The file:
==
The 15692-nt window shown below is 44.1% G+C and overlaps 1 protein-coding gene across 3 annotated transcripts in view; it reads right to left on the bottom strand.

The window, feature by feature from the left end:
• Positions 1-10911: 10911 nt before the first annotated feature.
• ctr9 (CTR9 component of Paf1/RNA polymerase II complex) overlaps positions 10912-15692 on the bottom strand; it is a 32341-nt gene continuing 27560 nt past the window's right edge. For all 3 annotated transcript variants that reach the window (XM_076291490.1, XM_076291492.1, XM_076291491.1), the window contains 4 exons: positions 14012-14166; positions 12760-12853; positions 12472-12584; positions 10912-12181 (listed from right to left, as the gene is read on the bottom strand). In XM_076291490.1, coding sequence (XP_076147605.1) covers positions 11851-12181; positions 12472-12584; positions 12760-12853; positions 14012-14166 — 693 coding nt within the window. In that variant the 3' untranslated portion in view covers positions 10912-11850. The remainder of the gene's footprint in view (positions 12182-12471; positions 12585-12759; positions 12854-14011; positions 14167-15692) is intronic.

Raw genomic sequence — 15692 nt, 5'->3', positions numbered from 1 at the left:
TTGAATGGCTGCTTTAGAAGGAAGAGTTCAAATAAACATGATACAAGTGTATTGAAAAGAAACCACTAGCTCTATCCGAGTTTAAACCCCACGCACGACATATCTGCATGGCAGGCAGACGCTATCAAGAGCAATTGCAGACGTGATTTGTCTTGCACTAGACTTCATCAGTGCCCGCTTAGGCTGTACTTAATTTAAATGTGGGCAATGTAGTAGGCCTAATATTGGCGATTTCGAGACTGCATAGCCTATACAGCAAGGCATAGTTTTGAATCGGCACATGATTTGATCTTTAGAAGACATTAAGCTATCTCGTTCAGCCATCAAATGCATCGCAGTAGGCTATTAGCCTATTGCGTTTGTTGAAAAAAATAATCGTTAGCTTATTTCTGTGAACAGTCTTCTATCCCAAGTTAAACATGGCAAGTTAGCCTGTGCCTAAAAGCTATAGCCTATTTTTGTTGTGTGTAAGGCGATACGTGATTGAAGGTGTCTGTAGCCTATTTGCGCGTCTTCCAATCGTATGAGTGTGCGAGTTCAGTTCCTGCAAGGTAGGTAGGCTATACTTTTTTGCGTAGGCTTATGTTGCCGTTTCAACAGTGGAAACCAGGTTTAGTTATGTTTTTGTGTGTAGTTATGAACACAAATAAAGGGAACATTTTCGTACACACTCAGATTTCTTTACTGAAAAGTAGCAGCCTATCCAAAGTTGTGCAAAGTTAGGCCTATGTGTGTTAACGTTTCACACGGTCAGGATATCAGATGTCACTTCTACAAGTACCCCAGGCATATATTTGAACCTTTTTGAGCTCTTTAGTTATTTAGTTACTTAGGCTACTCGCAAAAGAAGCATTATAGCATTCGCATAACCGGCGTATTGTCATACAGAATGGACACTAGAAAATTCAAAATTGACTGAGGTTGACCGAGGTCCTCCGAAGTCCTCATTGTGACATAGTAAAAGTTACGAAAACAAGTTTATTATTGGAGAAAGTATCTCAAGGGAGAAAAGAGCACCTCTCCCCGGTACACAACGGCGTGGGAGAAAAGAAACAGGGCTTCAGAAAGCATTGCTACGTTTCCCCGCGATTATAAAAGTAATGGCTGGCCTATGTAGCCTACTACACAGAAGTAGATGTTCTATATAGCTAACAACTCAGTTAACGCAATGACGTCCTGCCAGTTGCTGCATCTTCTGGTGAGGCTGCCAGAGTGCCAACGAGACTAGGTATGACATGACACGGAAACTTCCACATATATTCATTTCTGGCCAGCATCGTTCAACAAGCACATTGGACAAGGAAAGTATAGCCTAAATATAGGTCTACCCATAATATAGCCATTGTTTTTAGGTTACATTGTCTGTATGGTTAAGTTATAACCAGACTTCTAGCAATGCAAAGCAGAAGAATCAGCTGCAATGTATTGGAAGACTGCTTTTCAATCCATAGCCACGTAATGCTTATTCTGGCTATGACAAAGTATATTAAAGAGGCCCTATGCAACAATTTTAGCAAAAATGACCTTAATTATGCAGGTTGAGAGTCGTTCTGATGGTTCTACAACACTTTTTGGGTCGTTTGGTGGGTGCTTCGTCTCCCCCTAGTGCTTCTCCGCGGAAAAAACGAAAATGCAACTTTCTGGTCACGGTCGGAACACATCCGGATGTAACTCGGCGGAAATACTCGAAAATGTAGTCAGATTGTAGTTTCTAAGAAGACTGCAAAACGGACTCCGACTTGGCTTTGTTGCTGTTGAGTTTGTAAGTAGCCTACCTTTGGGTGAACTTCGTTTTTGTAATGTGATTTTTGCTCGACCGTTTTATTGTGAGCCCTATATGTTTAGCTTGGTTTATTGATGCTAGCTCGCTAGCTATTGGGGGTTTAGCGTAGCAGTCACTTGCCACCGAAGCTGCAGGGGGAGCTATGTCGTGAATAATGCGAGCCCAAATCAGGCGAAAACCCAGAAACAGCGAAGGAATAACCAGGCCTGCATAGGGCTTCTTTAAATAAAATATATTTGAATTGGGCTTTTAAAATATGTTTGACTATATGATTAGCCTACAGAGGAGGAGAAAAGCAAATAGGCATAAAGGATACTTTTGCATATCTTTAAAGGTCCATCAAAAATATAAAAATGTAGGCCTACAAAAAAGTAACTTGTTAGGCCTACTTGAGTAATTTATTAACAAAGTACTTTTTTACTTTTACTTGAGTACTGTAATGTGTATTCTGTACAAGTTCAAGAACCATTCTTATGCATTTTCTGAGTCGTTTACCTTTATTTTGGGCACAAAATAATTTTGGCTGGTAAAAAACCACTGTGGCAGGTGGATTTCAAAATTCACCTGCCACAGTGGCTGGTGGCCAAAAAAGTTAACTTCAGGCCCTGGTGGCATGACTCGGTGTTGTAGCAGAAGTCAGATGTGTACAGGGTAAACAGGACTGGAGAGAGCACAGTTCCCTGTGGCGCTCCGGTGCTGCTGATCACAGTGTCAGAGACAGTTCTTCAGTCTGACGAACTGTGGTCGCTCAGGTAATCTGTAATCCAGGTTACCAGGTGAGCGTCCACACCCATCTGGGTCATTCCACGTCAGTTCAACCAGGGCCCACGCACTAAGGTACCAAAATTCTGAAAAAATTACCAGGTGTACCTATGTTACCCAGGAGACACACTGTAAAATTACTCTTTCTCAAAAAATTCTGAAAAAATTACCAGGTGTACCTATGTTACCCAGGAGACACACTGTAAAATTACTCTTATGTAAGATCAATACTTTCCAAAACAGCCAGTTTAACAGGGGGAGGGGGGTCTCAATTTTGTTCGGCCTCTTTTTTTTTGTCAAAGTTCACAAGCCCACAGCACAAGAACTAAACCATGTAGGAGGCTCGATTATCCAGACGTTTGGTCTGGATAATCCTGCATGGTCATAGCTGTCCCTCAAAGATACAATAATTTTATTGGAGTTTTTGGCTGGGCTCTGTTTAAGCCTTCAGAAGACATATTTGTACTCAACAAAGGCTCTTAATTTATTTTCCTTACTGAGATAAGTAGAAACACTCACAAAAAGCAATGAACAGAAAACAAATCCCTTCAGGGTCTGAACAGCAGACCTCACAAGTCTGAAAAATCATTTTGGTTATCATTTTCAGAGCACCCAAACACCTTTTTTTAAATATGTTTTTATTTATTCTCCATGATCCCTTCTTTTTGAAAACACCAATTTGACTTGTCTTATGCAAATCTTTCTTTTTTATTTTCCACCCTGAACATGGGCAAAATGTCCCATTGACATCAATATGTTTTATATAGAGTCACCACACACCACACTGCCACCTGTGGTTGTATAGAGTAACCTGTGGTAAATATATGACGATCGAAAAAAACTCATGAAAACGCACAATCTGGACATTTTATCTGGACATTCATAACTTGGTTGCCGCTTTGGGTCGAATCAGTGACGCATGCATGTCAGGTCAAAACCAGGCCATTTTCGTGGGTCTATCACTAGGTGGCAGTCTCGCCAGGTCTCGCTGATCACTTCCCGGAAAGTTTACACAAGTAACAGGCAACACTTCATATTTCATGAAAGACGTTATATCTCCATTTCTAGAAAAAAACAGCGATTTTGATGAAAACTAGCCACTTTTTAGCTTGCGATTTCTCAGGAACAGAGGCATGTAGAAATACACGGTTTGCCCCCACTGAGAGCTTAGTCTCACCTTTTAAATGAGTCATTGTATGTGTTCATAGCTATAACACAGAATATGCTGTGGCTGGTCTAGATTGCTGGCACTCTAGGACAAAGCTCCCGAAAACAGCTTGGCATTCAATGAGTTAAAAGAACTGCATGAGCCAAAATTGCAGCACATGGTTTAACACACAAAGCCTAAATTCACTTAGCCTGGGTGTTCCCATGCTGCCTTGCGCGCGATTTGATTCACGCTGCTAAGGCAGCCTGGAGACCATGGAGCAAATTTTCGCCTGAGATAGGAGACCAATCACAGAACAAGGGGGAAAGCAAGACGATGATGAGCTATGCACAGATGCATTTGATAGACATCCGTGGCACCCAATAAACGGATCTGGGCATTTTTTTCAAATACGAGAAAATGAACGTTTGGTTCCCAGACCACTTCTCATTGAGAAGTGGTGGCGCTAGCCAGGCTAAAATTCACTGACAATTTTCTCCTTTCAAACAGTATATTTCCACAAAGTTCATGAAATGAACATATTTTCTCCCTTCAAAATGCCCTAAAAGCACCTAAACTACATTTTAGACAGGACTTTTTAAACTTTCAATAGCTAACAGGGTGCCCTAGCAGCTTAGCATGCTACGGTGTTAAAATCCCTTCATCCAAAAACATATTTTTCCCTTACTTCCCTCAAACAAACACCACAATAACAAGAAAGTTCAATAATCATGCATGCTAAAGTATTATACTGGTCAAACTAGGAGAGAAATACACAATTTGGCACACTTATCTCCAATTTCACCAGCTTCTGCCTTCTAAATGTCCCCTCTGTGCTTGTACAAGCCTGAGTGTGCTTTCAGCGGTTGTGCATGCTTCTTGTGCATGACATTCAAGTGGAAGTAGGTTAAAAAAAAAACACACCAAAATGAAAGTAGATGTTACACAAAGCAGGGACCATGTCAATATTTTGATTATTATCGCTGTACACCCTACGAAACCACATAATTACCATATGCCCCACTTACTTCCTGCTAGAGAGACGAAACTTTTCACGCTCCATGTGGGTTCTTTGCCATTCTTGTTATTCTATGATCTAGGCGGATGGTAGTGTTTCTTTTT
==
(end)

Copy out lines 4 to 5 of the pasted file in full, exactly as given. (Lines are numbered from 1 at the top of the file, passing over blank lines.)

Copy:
• ctr9 (CTR9 component of Paf1/RNA polymerase II complex) overlaps positions 10912-15692 on the bottom strand; it is a 32341-nt gene continuing 27560 nt past the window's right edge. For all 3 annotated transcript variants that reach the window (XM_076291490.1, XM_076291492.1, XM_076291491.1), the window contains 4 exons: positions 14012-14166; positions 12760-12853; positions 12472-12584; positions 10912-12181 (listed from right to left, as the gene is read on the bottom strand). In XM_076291490.1, coding sequence (XP_076147605.1) covers positions 11851-12181; positions 12472-12584; positions 12760-12853; positions 14012-14166 — 693 coding nt within the window. In that variant the 3' untranslated portion in view covers positions 10912-11850. The remainder of the gene's footprint in view (positions 12182-12471; positions 12585-12759; positions 12854-14011; positions 14167-15692) is intronic.

Raw genomic sequence — 15692 nt, 5'->3', positions numbered from 1 at the left: